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It’s been almost a year since I first met the third graders you see pictured above, and if there’s one thing they’ve taught me it’s that each and every kid is special. Each and every kid brings a unique set of experiences, memories, abilities and dreams to a class, which in turn becomes its own laboratory of learning. In the hands of a teacher like Tammy Massman, it’s a chance for each child to evolve, explore, practice real-world skills and learn the all important lesson that no one is perfect. Or, as my friend Rylee likes to say, “You can only be perfect at being yourself.”
Yesterday, something extraordinary happened as a result of our work together on the Not Perfect Hat Club in Tammy’s class. You can read all about it in the terrific article written by Teresa Wood at The Daily Freeman Journal entitled, ” NEH third-grader’s project, blog capture national attention.”
It goes without saying that we are proud as punch of Rylee, but it wouldn’t be fair not to acknowledge and celebrate the teacher and classmates whose laughter, tears, and unflagging joie de vivre made it possible for Rylee to shine. Each and every one of Rylee’s classmates is extraordinary in his or her own way. Each and every one has touched my heart and challenged me to keep working on my own dreams. By way of illustration, I like to tell the story of logging onto Twitter to find a Tweet from the class. “Is your new book done? Can you send it to us? We want to read it!”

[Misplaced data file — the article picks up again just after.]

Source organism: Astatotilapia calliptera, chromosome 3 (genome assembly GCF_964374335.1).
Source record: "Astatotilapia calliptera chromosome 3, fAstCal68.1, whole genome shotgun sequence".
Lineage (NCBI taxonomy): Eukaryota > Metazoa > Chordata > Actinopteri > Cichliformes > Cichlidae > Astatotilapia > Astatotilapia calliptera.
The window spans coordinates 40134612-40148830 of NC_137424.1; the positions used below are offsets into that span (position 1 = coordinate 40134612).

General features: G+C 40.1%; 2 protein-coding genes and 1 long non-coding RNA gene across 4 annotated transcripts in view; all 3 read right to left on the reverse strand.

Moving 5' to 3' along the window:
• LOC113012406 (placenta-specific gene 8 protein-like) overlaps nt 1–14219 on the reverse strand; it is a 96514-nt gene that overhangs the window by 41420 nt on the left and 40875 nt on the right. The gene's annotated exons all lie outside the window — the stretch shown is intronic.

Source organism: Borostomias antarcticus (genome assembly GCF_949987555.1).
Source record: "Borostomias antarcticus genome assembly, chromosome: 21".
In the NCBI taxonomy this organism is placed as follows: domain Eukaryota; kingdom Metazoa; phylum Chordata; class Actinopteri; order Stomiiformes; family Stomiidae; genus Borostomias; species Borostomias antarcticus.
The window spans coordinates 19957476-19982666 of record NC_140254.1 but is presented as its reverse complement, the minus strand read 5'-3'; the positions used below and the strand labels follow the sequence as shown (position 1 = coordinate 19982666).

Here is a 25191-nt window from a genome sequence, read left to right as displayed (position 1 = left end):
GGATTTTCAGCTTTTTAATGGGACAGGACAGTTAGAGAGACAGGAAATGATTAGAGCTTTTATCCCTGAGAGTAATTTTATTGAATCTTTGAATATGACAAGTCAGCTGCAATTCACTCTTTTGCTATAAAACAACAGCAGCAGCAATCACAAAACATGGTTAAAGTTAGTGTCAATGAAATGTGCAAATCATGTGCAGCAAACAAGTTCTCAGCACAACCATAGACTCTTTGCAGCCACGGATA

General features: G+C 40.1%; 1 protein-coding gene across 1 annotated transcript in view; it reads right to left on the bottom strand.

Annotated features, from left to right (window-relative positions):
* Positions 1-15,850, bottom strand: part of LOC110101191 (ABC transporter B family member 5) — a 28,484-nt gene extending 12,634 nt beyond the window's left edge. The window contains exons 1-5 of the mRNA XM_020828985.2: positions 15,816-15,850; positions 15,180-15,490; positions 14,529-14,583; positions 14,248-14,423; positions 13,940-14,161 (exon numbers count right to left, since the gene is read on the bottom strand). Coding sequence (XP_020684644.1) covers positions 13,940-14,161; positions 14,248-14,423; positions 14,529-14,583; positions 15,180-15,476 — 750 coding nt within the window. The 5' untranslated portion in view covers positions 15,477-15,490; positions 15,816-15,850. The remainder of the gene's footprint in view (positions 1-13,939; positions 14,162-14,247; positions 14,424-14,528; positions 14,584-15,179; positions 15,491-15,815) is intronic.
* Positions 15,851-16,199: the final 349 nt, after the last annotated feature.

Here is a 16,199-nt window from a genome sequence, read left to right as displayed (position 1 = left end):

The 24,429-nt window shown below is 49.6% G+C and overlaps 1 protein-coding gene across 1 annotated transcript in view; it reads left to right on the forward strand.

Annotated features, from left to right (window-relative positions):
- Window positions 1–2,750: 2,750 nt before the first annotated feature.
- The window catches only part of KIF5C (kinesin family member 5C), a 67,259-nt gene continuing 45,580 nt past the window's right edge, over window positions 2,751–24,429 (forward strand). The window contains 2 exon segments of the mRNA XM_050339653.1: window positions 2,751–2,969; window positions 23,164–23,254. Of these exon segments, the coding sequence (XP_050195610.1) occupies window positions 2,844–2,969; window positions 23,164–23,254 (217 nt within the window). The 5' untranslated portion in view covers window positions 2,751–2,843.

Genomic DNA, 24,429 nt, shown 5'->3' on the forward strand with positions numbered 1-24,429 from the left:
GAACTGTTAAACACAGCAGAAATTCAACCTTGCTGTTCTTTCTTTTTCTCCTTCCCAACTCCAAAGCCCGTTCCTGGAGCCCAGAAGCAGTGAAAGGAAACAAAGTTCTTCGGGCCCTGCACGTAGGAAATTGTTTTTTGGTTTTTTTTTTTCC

Unfortunately I am still in the process of writing and raising money to complete the book and make the related teaching materials available, so I had to tell the kids there was no book to send yet. Undeterred they immediately offered to help, typing “YOU CAN DO IT!” all in caps.
If you’d like to know more about the Not Perfect Hat Club, and the remarkable projects the kids have be been working on, just follow the links below. Better yet, please consider supporting our crowdfunding campaign by hosting a Not Perfect Hat Club Day of your own.
The Not Perfect Hat Club: http://notperfecthatclub.com/
NEH Pinterest Board: https://www.pinterest.com/n3rdgrade/neh3rd-14-15-critterkin/
The NEH Kindness Quilt: http://critterkin.com/2014/12/ho-ho-ho-from-iowa/
Schedule a Not Perfect Hat Club Visit
Contact Karin Lippert
Phone: (647) 478 – 5618
Rylee and Opie
We’re excited to report that Not Perfect Hat Club member, Rylee Keehn, has been featured on the ELLEN show’s website! The article is based on the blog Rylee wrote for the Not Perfect Hat Club’s Kid Blog on February 26, 2015. Entitled, “You Can Only be Perfect at Being Yourself,” the blog talks about the importance of seeing yourself as awesome, as opposed to perfect, and tells the story of Rylee’s new project – making clothes for homeless dogs.